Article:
Kristian Connolly tried every curveball, slider, knuckler and fastball he knew to save it, but baseball’s annual Hall of Fame Game is history.
Connolly’s mighty one-man lobbying blitz couldn’t stave off the demise of the annual Cooperstown, N.Y., tradition any more than its fans could stop the rain that washed out the last-ever Hall of Fame Game this summer.
“We’ve made up our mind that this is the right way to go and … is better for the fans and, ultimately, we believe better for the Hall of Fame and Cooperstown,” said Major League Baseball President Bob DuPuy, explaining the decision to pull the plug.
In the end, Connolly, a Cooperstown native with fond memories of the game, may have learned a lesson that eventually comes to all Washington lobbyists: Persuasion is best accompanied by a bit of leverage.
“Unfortunately,” he said, “they hold all the cards, so their opinion matters most right now.”
Still, Connolly’s attempt to save the game got the attention of Washington players.
He’s not a registered lobbyist, but he manages communications for the Humane Society Legislative Fund. He used to work in PR and was a scout for the Minnesota Twins.
His quest began shortly after baseball’s announcement in January that this year’s Hall of Fame Game would be the last.
Connolly launched a one-man grass-roots lobbying campaign that grew from a small website to a movement that mobilized some 1,700 fans, drew the interest of some of the nation’s largest newspapers and landed the support of some of New York’s most powerful lawmakers.
All the attention and letter writing earned Connolly a face-to-face meeting with DuPuy and Jeff Idelson, president of the National Baseball Hall of Fame and Museum, during last month’s Hall of Fame induction ceremony weekend.
“It shows the kind of impact people can have if they collectively come together and work toward the same goal,” Connolly said. “The best thing about what we’re doing here is just being fans reacting to a decision that we don’t like.”
What Connolly and his supporters didn’t like was baseball’s decision to eliminate a game that has brought two professional ball clubs to Cooperstown’s historic Doubleday Field for decades.
The game dates to about 1940 and for most of its history was played the same weekend that baseball’s greats were inducted into the Hall of Fame. The tradition helped lure thousands of tourists to the Village of Cooperstown to grab a $12 ticket that put fans no farther than 25 rows from the action, Connolly said.
“To have that experience and do it affordably is unheard of,” he said.
The game was worth saving, Connolly argued, because it helped fuel the village’s tourism economy and preserved a piece of Americana etched in the memories of many as sepia-colored nostalgia.
The Hall of Fame Game is one of Rep. Michael Arcuri’s first childhood memories. The New York Democrat grew up about 40 miles from Cooperstown and remembers meeting the bus that carried the Major Leaguers into town and snagging the autograph of Minnesota Twin Tony Oliva.
“It’s something that has been a part of our summers as long as anybody can remember,” said Arcuri, whose congressional district includes Cooperstown.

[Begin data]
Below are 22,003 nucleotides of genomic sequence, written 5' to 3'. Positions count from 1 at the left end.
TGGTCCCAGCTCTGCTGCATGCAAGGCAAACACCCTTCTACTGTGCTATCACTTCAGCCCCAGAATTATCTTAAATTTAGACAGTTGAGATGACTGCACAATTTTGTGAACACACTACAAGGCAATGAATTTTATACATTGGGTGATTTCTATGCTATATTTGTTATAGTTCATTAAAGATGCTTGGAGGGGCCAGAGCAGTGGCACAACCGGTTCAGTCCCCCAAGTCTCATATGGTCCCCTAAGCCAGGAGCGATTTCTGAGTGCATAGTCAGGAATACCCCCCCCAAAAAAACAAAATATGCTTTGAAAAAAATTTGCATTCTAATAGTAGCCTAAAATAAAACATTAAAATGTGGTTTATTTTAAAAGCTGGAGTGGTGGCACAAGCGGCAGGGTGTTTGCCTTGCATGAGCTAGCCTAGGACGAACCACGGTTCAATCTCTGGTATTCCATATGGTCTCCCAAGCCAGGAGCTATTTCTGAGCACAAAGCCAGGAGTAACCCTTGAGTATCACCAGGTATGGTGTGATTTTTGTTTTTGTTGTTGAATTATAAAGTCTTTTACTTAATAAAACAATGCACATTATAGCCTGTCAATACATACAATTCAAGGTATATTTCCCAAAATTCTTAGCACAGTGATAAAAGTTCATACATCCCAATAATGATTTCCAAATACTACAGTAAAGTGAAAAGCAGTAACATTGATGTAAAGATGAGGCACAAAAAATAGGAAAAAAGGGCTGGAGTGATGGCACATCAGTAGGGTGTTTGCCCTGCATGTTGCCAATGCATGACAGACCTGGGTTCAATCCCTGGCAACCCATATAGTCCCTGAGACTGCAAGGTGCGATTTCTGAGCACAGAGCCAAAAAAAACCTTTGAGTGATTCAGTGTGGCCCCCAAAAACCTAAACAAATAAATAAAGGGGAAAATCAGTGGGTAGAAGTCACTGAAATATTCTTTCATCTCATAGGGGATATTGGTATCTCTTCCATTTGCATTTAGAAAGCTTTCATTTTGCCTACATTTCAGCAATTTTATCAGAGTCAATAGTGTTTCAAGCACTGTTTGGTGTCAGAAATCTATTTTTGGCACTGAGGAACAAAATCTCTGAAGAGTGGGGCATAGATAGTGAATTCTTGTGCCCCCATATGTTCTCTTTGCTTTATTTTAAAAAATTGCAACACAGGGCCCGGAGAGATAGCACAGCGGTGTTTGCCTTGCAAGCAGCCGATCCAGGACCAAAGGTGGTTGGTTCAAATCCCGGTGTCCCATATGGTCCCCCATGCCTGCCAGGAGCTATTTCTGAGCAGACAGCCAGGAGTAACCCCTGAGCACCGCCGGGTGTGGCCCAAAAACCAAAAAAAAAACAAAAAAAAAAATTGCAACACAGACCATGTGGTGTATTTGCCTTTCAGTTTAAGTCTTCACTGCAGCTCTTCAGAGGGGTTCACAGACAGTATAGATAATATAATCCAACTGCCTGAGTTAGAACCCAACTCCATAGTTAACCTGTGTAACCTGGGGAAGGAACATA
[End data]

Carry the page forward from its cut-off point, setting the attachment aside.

Baseball, Arcuri said, is now all about big salaries, big stadiums and big ticket prices. The Hall of Fame Game helped connect baseball to its simpler beginnings in America’s fields and back lots.
“I’m worried that when they chip away at these institutions like the Hall of Fame Game, they’re chipping away at the very foundations that make baseball America’s pastime,” he said. “This is just one of the things that disenchants people with their idols.”
Arcuri and fellow Democratic New York lawmakers Sens. Hillary Rodham Clinton and Charles Schumer and Reps. Maurice Hinchey and Kirsten Gillibrand wrote Major League Baseball several times to register their “strong disapproval” of its decision to scrap the game.
Still, the sternly worded letters and Arcuri’s informal talks with baseball’s honchos didn’t save the game.
Instead, the league decided to promote the Hall of Fame nationally instead of with a regional game that’s not broadcast and costs more than $100,000. This year, for instance, the league spent about $250,000 to bring 49 Hall of Famers to the All-Star Game at Yankee Stadium, DuPuy said.
In the future, the league plans to promote the Hall of Fame induction weekend in all of its ballparks, perhaps with a taped message from Commissioner Bud Selig and a souvenir, DuPuy said.
“Our goal is to drive more tourists to Cooperstown,” he said.
He added that he has heard talk of replacing the Hall of Fame Game with an old timers’ game or minor league all-star game, options Arcuri also mentioned.
Both DuPuy and Connolly described last month’s meeting in Cooperstown as friendly. And DuPuy complimented Connolly’s passion.
“I can’t think of anything that’s been quite as well organized by one person,” DuPuy said of Connolly’s lobbying effort.
DuPuy is not the only one impressed with Connolly’s campaign, which would have cost tens of thousands of dollars if the work had been done by a professional firm.
“He has been one of the driving forces behind it, and I really appreciate all of his efforts,” the congressman said, commending Connolly for reaching out to him.
And Maura Corbett, a partner at PR powerhouse Qorvis, said, “He led with his heart, knew how to talk to his base and then knew where to lead them.
“This guy, God bless him, through heart and sheer intuitive genius, caught lightning in a bottle. In our world, that’s the Holy Grail.
“Do you think he’d come in for an interview?”